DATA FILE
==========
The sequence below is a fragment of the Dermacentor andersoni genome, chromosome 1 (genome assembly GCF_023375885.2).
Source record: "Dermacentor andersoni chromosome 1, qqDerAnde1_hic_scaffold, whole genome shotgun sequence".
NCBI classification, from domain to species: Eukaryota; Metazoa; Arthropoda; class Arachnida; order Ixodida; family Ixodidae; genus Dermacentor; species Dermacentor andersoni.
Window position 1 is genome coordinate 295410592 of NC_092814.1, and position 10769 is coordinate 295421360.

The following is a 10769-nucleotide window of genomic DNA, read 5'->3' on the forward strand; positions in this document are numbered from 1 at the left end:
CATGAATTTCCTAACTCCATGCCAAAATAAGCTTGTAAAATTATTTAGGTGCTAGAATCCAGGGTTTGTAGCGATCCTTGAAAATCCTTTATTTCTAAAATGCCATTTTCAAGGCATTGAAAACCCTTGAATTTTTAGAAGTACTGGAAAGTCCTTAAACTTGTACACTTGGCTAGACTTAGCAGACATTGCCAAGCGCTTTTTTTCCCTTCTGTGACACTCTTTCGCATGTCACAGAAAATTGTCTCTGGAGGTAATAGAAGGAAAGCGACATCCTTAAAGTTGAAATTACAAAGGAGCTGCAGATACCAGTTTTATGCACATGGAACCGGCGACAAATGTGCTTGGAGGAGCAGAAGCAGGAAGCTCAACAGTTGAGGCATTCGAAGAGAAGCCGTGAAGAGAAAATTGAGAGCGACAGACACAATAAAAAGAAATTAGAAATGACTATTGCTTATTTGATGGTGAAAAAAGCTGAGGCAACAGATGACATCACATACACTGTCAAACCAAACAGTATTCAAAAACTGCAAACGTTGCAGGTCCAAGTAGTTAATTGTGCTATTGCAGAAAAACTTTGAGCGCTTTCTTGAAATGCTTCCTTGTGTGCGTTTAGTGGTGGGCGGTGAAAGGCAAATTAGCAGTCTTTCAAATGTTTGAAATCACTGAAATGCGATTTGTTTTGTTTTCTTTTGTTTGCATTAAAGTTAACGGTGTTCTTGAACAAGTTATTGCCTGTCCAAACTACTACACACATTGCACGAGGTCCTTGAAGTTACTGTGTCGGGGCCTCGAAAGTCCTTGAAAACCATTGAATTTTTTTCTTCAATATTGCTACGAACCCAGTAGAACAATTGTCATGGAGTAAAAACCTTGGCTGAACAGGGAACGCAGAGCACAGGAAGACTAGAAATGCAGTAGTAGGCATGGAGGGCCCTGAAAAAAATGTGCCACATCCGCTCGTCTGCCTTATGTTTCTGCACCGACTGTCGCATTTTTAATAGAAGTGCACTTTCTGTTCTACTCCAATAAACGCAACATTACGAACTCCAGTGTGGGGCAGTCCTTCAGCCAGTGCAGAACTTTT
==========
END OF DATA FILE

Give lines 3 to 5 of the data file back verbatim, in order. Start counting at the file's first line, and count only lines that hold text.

NCBI classification, from domain to species: Eukaryota; Metazoa; Arthropoda; class Arachnida; order Ixodida; family Ixodidae; genus Dermacentor; species Dermacentor andersoni.
Window position 1 is genome coordinate 295410592 of NC_092814.1, and position 10769 is coordinate 295421360.

The following is a 10769-nucleotide window of genomic DNA, read 5'->3' on the forward strand; positions in this document are numbered from 1 at the left end: